Kristin Thompson is an honorary fellow in the Communication Arts Department at the University of Wisconsin-Madison.

Table of Contents

Preface

1. Modern Classicism

2. Tootsie

3. Back to the Future

4. The Silence of the Lambs

5. Groundhog Day

6. Desperately Seeking Susan

7. Amadeus

8. The Hunt for Red October

9. Parenthood

10. Alien

11. Hannah and Her Sisters

12. Hopes and Fears for Hollywood

Appendix A: Large-scale Portions of Classical Films

Appendix B: Bombs, or What Makes Bad Films Bad?

Notes

Index

Product Details

ISBN:
9780674839755
Author:
Thompson, Kristin
Publisher:
Harvard University Press
Location:
Cambridge, Massachusetts
Subject:
Film - History & Criticism
Subject:
Film - Screenwriting
Subject:
Motion picture authorship
Subject:
Motion picture plays
Subject:
Narration (rhetoric)
Subject:
Film & Video - History & Criticism
Subject:
Film & Video - Screenwriting
Subject:
Motion picture plays -- Technique.
Subject:
Film and Television-History and Criticism
Subject:
PERFORMING ARTS / Film & Video/General
Copyright:
Edition Description:
Trade paper
Series Volume:
no. 931
Publication Date:
January 1999
Binding:
TRADE PAPER
Grade Level:
General/trade
Language:
English
Illustrations:
40 halftones
Pages:
416
Dimensions:
9 x 7 in 25 oz

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Related Subjects

Arts and Entertainment » Film and Television » General
Arts and Entertainment » Film and Television » History and Criticism
Arts and Entertainment » Film and Television » Screenwriting
Business » Communication
Business » General
Reference » Writing » General

Storytelling in the New Hollywood: Understanding Classical Narrative Technique New Trade Paper
0 stars - 0 reviews
$49.75 In Stock
Product details 416 pages Harvard University Press - English 9780674839755 Reviews:
"Synopsis" by , The author analyzes Hollywood's storytelling techniques and how they are used to make complex, comprehensible, entertaining films. She also takes on the myth that modern Hollywood films are based on a narrative system radically different from the one used during the Golden Age of the studio system.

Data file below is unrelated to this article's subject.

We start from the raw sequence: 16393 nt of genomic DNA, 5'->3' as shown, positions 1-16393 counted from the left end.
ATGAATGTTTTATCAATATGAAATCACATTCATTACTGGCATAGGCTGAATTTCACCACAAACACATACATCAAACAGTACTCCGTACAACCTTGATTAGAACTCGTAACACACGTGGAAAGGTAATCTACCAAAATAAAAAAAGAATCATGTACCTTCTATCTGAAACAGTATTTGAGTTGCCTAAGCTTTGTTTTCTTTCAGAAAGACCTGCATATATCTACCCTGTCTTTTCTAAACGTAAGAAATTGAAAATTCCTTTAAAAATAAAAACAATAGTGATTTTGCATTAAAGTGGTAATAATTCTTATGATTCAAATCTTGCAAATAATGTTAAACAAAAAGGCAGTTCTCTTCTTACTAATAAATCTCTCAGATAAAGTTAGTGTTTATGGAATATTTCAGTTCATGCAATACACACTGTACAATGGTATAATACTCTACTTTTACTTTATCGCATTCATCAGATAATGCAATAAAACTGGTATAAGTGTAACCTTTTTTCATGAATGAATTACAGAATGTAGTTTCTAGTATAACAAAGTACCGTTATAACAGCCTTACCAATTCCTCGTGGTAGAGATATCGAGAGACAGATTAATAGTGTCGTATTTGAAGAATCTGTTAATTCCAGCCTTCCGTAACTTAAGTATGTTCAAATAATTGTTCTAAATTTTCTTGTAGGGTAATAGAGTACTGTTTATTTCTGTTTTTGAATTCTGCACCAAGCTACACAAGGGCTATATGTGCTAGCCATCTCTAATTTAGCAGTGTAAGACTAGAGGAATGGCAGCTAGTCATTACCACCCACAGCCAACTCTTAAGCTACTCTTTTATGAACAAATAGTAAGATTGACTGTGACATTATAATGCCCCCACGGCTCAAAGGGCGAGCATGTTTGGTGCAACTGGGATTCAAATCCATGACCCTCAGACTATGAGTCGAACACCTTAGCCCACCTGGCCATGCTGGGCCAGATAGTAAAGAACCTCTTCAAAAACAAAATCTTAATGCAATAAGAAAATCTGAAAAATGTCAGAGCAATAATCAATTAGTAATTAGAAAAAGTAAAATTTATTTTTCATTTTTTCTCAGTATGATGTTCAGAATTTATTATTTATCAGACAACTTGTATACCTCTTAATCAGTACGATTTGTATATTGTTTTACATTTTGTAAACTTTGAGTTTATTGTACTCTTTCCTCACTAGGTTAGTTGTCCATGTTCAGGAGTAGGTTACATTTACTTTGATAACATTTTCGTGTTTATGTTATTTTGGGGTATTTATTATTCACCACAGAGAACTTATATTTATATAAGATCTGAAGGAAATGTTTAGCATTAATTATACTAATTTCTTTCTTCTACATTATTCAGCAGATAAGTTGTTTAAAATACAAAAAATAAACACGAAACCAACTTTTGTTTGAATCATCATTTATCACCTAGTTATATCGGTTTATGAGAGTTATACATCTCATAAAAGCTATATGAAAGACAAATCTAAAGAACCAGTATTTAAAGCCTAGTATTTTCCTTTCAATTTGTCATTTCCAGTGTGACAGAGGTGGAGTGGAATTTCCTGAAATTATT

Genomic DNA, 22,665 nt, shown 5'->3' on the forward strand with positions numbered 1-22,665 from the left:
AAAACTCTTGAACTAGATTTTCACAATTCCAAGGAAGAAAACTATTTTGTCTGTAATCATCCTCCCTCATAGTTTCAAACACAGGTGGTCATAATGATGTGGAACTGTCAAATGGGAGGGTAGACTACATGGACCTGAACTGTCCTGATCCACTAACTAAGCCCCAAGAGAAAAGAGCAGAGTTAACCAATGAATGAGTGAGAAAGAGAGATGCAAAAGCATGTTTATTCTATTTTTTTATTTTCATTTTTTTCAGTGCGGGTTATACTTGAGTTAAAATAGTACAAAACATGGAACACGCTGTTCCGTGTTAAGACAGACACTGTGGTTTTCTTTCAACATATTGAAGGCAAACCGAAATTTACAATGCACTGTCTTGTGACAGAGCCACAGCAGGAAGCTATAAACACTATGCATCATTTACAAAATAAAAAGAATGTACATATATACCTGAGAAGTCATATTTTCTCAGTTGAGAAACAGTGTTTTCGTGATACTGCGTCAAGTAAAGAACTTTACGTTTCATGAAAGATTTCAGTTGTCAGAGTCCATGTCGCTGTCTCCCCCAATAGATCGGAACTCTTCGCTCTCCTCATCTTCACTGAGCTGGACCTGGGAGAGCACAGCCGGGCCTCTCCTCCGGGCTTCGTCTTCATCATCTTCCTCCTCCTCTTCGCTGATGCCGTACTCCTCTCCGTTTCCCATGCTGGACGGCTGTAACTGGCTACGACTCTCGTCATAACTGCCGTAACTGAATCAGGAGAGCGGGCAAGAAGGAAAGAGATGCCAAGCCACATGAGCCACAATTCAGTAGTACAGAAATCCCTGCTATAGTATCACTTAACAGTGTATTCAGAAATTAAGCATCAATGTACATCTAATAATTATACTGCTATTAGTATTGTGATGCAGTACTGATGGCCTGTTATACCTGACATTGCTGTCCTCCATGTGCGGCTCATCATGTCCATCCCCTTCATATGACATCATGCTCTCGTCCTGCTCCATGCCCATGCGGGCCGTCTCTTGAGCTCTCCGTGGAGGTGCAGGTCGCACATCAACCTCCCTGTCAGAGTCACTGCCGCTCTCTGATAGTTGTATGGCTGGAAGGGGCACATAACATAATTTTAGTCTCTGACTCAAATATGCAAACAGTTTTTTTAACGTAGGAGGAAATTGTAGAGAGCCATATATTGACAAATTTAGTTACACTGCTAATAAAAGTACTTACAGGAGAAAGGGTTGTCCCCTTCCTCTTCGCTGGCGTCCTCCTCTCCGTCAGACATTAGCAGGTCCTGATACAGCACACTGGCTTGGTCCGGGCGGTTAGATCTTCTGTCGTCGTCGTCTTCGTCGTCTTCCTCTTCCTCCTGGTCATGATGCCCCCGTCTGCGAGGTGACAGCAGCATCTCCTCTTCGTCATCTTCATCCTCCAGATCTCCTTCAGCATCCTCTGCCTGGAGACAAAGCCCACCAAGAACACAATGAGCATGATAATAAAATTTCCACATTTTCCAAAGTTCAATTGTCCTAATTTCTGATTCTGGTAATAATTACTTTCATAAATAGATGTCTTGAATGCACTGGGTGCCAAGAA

"Synopsis" by , Drawing on a wide range of films from the 1920s to the 1990s--from Keaton's Our Hospitality to Casablanca to Terminator 2, Kristin Thompson offers the first in-depth analysis of Hollywood's storytelling techniques and how they are used to make complex, easily comprehensible, entertaining films. Thompson then demonstrates in detail how classical narrative techniques work in ten box-office and critical successes made since the New Hollywood began in the 1970s including Tootsie, The Silence of the Lambs, Parenthood, Alien, and Hannah and Her Sisters.
"Synopsis" by , to movie fans, scholars, and film practitioners alike.
"Synopsis" by , In a book as entertaining as it is enlightening, Kristin Thompson offers the first in-depth analysis of Hollywood's storytelling techniques and how they are used to make complex, easily comprehensible, entertaining films. She also takes on the myth that modern Hollywood films are based on a narrative system radically different from the one in use during the Golden Age of the studio system.

Drawing on a wide range of films from the 1920s to the 1990s--from Keaton's Our Hospitality to Casablanca to Terminator 2--Thompson explains such staples of narrative as the goal-oriented protagonist, the double plot-line, and dialogue hooks. She domonstrates that the "three-act structure," a concept widely used by practitioners and media commentators, fails to explain how Hollywood stories are put together.

Thompson then demonstrates in detail how classical narrative techniques work in ten box-office and critical successes made since the New Hollywood began in the 1970s: Tootsie, Back to the Future, The Silence of the Lambs, Groundhog Day, Desperately Seeking Susan, Amadeus, The Hunt for Red October, Parenthood, Alien, and Hannah and Her Sisters. In passing, she suggests reasons for the apparent slump in quality in Hollywood films of the 1990s. The results will be of interest to movie fans, scholars, and film practitioners alike.